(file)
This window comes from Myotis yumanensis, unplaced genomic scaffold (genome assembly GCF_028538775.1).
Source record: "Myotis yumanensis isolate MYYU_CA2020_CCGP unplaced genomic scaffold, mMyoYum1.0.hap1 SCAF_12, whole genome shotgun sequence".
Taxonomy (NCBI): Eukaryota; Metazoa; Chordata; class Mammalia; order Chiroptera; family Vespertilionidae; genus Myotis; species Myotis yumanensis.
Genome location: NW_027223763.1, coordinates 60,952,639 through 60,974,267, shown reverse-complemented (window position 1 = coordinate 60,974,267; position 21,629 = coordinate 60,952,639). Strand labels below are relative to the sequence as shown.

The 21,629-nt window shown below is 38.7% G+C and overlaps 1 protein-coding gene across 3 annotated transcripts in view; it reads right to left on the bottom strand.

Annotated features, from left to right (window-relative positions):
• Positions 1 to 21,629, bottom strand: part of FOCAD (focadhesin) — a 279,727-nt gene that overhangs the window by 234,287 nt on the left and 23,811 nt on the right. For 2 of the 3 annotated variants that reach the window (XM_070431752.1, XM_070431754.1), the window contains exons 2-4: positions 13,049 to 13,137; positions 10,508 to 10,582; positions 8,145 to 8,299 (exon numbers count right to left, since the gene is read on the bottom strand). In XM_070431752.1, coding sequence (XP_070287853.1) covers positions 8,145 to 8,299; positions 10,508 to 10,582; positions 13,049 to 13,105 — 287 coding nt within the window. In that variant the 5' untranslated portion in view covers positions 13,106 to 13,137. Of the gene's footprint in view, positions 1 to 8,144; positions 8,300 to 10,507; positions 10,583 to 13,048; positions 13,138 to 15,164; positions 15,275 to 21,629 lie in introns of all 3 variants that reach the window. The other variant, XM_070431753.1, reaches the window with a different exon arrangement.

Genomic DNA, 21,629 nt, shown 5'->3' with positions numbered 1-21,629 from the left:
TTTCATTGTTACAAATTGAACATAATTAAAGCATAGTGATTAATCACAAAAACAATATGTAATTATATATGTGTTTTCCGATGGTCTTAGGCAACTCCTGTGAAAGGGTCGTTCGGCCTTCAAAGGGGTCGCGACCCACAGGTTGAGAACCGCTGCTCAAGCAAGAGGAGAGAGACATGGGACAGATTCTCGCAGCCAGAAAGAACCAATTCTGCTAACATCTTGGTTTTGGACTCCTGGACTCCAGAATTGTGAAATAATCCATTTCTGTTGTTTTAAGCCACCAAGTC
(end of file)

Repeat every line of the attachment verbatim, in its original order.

This window comes from Myotis yumanensis, unplaced genomic scaffold (genome assembly GCF_028538775.1).
Source record: "Myotis yumanensis isolate MYYU_CA2020_CCGP unplaced genomic scaffold, mMyoYum1.0.hap1 SCAF_12, whole genome shotgun sequence".
Taxonomy (NCBI): Eukaryota; Metazoa; Chordata; class Mammalia; order Chiroptera; family Vespertilionidae; genus Myotis; species Myotis yumanensis.
Genome location: NW_027223763.1, coordinates 60,952,639 through 60,974,267, shown reverse-complemented (window position 1 = coordinate 60,974,267; position 21,629 = coordinate 60,952,639). Strand labels below are relative to the sequence as shown.

The 21,629-nt window shown below is 38.7% G+C and overlaps 1 protein-coding gene across 3 annotated transcripts in view; it reads right to left on the bottom strand.

Annotated features, from left to right (window-relative positions):
• Positions 1 to 21,629, bottom strand: part of FOCAD (focadhesin) — a 279,727-nt gene that overhangs the window by 234,287 nt on the left and 23,811 nt on the right. For 2 of the 3 annotated variants that reach the window (XM_070431752.1, XM_070431754.1), the window contains exons 2-4: positions 13,049 to 13,137; positions 10,508 to 10,582; positions 8,145 to 8,299 (exon numbers count right to left, since the gene is read on the bottom strand). In XM_070431752.1, coding sequence (XP_070287853.1) covers positions 8,145 to 8,299; positions 10,508 to 10,582; positions 13,049 to 13,105 — 287 coding nt within the window. In that variant the 5' untranslated portion in view covers positions 13,106 to 13,137. Of the gene's footprint in view, positions 1 to 8,144; positions 8,300 to 10,507; positions 10,583 to 13,048; positions 13,138 to 15,164; positions 15,275 to 21,629 lie in introns of all 3 variants that reach the window. The other variant, XM_070431753.1, reaches the window with a different exon arrangement.

Genomic DNA, 21,629 nt, shown 5'->3' with positions numbered 1-21,629 from the left:
TTTCATTGTTACAAATTGAACATAATTAAAGCATAGTGATTAATCACAAAAACAATATGTAATTATATATGTGTTTTCCGATGGTCTTAGGCAACTCCTGTGAAAGGGTCGTTCGGCCTTCAAAGGGGTCGCGACCCACAGGTTGAGAACCGCTGCTCAAGCAAGAGGAGAGAGACATGGGACAGATTCTCGCAGCCAGAAAGAACCAATTCTGCTAACATCTTGGTTTTGGACTCCTGGACTCCAGAATTGTGAAATAATCCATTTCTGTTGTTTTAAGCCACCAAGTC